For the last several weeks, I have been participating in Rosemary Capps’ Designing Hybrid Courses graduate seminar. Last week, we met over Adobe Connect. This was my first webinar, and it was an interesting experience!
As our webinar leader, Rosemary introduced us to the environment and facilitated conversation, like any teacher would do. The difference was that we, the students, had our microphones muted. We used the “raise your hand” icon to indicate when we wanted to speak, but since Rosemary was the only other one with her microphone on, it was somewhat like speaking into a void.
There was also a text chat, which I found preferable to speaking, though some of the participants found this feature distracting—they felt that they were more likely to “listen” to be people “talking in the corner” than to the person speaking. Interestingly, the chat allows you to message everyone, or to engage in private chats with the hosts, presenters, or other participants. I messaged my co-course-designer almost immediately and enjoyed being able to send her messages about how the larger discussion related to our specific project. This feature was one of my favorite parts of the webinar, but a teacher has to have a lot of trust in the students to permit this kind of autonomous side conversation. I’ll admit that I’m not sure how I would feel about my freshman having this capability.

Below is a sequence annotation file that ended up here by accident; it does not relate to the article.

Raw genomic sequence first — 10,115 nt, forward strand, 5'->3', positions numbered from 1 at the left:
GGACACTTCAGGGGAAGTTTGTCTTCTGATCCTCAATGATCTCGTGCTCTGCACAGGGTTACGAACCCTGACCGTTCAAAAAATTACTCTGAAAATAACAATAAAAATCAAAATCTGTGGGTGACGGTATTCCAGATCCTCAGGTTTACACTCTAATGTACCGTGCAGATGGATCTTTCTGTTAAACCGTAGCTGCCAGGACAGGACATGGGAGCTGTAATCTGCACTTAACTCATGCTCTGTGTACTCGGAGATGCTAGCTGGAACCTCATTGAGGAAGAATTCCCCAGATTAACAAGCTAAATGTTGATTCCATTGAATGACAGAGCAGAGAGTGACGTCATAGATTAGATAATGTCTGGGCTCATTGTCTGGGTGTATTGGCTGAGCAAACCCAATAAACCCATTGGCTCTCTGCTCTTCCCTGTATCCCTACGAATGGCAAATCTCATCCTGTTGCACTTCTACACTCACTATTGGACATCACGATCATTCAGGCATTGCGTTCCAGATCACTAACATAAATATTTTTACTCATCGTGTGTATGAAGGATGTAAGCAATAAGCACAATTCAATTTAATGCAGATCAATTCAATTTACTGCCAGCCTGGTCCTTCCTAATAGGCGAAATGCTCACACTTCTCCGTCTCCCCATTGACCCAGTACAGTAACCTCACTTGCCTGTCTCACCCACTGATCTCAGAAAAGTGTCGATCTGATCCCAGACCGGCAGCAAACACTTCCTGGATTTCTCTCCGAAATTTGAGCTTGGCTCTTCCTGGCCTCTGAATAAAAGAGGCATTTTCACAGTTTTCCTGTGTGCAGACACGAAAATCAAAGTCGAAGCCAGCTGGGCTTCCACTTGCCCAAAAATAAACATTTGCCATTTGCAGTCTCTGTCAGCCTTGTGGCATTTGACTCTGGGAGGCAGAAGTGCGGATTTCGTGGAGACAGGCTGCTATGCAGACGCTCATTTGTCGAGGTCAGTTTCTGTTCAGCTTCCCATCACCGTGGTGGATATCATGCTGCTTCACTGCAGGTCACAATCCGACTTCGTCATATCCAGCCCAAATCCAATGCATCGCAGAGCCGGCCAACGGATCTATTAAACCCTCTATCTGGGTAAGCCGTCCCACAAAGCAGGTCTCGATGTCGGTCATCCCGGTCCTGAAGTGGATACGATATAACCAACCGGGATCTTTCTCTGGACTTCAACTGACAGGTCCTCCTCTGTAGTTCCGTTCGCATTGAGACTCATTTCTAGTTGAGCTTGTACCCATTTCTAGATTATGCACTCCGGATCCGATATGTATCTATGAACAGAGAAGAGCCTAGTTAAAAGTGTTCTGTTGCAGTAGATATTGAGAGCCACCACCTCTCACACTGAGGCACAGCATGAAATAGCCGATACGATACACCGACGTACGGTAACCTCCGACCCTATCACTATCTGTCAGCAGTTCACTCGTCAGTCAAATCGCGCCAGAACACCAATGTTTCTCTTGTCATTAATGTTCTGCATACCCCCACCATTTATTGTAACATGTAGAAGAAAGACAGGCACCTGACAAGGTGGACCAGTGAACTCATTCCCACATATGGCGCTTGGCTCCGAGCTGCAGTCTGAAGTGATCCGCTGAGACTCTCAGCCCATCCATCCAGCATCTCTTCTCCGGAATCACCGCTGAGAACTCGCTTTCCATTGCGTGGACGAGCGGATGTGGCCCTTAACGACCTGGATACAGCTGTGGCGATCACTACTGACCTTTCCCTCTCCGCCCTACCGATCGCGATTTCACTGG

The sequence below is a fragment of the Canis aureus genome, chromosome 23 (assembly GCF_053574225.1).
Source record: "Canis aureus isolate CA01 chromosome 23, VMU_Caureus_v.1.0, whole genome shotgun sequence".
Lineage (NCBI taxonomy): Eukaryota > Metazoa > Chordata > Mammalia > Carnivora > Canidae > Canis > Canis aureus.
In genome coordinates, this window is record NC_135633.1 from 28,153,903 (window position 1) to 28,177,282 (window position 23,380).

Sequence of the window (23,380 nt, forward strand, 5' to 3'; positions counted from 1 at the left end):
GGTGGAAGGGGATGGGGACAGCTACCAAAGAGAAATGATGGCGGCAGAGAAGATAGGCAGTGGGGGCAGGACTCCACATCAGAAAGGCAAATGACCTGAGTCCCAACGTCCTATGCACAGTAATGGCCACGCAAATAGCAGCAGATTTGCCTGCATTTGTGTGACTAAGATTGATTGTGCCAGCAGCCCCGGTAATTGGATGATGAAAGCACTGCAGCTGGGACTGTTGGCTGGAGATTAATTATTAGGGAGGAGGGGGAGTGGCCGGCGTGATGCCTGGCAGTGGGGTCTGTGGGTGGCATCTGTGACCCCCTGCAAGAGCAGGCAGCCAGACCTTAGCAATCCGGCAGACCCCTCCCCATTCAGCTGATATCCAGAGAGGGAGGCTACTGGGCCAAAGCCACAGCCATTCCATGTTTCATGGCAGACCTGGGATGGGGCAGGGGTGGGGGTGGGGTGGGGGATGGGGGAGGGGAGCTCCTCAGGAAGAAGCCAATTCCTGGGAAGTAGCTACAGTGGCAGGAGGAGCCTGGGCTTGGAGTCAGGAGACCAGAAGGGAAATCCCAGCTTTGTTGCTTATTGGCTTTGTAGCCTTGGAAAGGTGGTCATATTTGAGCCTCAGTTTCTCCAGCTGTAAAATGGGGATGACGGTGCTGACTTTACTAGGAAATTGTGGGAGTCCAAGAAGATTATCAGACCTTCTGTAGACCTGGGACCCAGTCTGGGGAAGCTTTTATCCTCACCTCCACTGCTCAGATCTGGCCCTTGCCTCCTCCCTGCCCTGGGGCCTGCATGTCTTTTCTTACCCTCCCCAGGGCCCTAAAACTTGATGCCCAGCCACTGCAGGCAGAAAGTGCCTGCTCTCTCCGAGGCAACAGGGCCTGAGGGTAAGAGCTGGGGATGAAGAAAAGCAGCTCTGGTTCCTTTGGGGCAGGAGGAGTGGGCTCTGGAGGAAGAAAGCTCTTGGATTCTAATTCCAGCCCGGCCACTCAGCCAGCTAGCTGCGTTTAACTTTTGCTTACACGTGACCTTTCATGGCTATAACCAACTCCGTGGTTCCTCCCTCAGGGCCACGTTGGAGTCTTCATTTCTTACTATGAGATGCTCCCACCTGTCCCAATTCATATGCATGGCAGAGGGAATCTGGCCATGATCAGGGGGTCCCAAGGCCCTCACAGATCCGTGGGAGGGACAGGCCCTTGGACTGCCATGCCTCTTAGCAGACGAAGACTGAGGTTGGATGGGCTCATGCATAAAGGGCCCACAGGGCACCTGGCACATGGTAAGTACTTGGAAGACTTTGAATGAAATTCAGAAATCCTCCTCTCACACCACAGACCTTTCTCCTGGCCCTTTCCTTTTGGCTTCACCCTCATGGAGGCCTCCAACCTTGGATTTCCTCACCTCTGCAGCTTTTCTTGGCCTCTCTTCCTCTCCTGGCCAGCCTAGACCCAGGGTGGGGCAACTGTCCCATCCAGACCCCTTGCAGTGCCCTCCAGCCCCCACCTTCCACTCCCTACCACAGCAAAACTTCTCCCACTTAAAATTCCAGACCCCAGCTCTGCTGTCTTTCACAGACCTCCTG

I’ll also admit that at the beginning of the webinar, I was tempted to half listen and half check my email. However, as I began to engage more in the text chat, I got more invested in the conversation and the experience. We also spent a large portion of the webinar in break out sessions—essentially, Rosemary pushed a button that separated us into “rooms.” I was in one with only three other students, so any inclination I had to multitask disappeared pretty quickly. We were also motivated to stay on task because Rosemary could enter the room at any time and see/hear what we were talking about.
Finally, I think it is notable that while I am pretty comfortable with new technologies, this experience was disorienting, especially in the first half an hour. To me, it was a good reminder that, no matter who your students are, learning new tools is probably uncomfortable!